It’s the time of year when we pause to count our blessings and reflect on all the reasons we have to smile. Families, friends, jobs, churches, homes, cars, and other comforts. We’re grateful when our bills are paid, someone makes us laugh out loud, the sun is shining, we receive a nice compliment, or the table is piled high with a turkey and all the trimmings. YUM!! Being thankful on a good day is easy. It’s natural to stay thankful when things are falling into place the way we want and the way we plan. The real challenge comes when nothing’s going our way…or we’re forced to wait longer than we like for our prayers to be answered. That’s where I find myself this holiday season.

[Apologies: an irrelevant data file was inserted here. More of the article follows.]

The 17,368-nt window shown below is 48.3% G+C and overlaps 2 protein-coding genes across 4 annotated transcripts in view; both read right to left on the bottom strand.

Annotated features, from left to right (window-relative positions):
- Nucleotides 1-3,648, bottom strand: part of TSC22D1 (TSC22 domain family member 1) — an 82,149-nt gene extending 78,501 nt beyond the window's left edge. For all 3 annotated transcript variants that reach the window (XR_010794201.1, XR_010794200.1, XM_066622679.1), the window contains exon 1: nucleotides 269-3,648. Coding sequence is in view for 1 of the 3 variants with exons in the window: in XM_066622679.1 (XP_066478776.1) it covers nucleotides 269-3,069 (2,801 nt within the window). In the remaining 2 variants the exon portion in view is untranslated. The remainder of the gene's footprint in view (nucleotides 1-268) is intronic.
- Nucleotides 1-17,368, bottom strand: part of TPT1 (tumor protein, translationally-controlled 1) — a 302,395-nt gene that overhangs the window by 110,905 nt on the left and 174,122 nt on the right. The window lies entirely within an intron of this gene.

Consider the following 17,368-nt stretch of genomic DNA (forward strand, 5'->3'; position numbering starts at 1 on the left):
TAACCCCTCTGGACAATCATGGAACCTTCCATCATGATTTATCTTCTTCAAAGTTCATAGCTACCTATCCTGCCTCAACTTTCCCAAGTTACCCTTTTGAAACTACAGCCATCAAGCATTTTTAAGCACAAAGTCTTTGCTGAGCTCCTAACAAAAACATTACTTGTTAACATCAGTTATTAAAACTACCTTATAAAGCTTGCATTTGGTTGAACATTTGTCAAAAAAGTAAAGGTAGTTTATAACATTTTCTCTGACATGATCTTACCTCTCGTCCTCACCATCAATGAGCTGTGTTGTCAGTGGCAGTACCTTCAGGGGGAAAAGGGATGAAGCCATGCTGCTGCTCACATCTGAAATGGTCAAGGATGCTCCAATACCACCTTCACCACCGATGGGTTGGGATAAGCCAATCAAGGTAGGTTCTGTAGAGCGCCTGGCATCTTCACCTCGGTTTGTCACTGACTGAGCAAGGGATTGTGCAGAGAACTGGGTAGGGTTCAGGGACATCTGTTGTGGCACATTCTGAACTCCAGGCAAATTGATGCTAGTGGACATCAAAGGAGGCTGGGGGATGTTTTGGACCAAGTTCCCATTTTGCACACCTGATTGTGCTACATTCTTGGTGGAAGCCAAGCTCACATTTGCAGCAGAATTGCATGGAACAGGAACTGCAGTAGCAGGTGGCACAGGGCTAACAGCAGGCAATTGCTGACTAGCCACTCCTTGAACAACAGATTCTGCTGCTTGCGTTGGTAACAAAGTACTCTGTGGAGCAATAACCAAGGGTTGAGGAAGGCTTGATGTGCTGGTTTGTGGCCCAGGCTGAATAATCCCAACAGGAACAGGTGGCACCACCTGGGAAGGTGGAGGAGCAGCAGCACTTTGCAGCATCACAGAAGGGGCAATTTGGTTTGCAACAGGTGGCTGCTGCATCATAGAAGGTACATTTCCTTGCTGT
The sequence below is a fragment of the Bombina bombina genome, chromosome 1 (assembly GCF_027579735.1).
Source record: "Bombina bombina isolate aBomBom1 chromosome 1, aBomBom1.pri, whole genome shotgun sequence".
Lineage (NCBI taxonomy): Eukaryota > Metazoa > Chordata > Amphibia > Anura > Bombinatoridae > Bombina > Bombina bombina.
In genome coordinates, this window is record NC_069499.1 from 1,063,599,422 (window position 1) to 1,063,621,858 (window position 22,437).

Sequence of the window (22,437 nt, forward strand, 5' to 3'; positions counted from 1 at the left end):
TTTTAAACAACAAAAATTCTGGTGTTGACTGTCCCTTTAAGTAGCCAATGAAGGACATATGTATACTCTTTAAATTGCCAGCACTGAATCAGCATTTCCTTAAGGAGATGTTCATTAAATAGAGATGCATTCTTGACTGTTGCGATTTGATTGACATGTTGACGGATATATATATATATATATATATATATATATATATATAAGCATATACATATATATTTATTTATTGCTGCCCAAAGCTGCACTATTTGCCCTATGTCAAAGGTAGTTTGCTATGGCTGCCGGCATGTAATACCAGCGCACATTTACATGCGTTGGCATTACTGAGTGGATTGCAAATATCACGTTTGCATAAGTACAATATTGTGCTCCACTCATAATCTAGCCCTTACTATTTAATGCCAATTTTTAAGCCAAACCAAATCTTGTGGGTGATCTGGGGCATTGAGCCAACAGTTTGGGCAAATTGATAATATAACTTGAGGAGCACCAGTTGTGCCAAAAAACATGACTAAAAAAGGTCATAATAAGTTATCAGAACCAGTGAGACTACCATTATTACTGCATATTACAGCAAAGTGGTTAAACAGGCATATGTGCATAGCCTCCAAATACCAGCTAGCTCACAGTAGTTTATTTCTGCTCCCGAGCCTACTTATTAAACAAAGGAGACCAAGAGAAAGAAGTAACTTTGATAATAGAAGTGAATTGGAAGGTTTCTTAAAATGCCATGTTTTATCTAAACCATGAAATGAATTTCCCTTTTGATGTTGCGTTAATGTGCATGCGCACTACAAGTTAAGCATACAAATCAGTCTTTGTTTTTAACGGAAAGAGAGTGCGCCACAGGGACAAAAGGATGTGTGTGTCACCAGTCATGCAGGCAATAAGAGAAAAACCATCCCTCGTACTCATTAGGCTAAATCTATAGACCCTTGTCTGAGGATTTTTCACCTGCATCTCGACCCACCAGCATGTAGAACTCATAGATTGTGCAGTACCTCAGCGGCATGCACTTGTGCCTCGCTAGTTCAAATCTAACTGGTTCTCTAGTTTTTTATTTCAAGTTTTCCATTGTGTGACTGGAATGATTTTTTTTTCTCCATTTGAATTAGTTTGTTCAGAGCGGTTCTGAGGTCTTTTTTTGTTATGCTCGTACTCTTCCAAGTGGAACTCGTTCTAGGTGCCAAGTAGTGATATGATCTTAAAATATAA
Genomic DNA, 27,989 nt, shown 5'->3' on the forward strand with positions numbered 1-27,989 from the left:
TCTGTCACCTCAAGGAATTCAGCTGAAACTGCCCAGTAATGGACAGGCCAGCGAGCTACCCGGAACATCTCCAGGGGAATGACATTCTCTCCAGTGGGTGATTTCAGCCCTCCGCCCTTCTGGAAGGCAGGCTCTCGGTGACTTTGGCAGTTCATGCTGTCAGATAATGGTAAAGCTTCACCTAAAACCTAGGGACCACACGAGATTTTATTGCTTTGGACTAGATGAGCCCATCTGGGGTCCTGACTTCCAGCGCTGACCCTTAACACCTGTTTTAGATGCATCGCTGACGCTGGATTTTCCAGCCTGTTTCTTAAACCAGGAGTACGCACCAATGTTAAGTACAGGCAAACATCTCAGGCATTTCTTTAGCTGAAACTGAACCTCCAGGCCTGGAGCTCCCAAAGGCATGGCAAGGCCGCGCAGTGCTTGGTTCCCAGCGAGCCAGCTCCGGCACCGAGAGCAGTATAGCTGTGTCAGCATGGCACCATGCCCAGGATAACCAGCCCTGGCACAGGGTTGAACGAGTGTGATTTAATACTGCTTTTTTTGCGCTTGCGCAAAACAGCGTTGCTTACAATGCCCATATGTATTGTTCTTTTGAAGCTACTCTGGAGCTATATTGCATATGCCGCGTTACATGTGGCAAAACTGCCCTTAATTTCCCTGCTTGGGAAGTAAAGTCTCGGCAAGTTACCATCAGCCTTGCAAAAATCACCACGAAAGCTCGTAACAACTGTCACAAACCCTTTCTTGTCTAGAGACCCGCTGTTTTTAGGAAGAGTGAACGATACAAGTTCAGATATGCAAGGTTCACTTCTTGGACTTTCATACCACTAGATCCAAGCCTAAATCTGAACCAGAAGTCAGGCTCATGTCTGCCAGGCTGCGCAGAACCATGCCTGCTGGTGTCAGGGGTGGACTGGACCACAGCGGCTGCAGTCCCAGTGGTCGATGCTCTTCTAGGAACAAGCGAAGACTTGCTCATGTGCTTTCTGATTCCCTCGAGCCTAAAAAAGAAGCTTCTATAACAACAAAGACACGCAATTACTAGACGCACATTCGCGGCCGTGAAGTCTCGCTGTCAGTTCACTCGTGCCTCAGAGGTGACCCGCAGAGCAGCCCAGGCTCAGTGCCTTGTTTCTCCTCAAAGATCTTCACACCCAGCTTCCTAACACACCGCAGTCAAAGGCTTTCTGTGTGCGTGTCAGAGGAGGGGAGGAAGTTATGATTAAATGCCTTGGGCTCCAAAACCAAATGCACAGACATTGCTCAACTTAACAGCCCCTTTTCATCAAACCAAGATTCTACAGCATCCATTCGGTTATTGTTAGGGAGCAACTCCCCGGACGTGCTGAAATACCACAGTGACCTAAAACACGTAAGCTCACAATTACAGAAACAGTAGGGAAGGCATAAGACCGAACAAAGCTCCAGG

Yes, I’m blessed by an amazing family; wonderful, generous friends; three hysterical pets; two jobs that stretch and challenge me; a supportive agent and boss; money to pay the bills; a reliable car; opportunities to travel; perfect health; a great new church; my salvation; and a God who loves me more than I can comprehend. For all of those things, I give thanks on a regular basis. But I’d be lying if I said they aren’t often overshadowed by a dull pain in my heart and a longing that never goes away. I’ve been praying, waiting, hoping, and believing for a husband and family for more than a decade. It’s the deepest desire of my heart, the most important thing to me for my future. The older I get, the more difficult it becomes to wait and the more I feel as though I’m trudging this path alone. I only have a few girlfriends who remain single, and they’re nearly all ten years younger than me. Most friends are married and having or raising awesome kiddos. All my eligible family members are married with children now. Even at church, I stick out like a sore thumb. The majority of people within the Christian community marry young, so in a group of hundreds of other people sharing a common faith, I can still feel brutally alone. Friends suggest I try not to think about it so much, but that’s impossible. This longing to share life with a husband, partner, co-pilot, and father to my kids never leaves me. I don’t know why it hasn’t happened for me yet, but I have zero designs on giving up. I WILL keep waiting until it works out. Until then, my daily challenge is to stay thankful and focus on the gifts and blessings I DO have.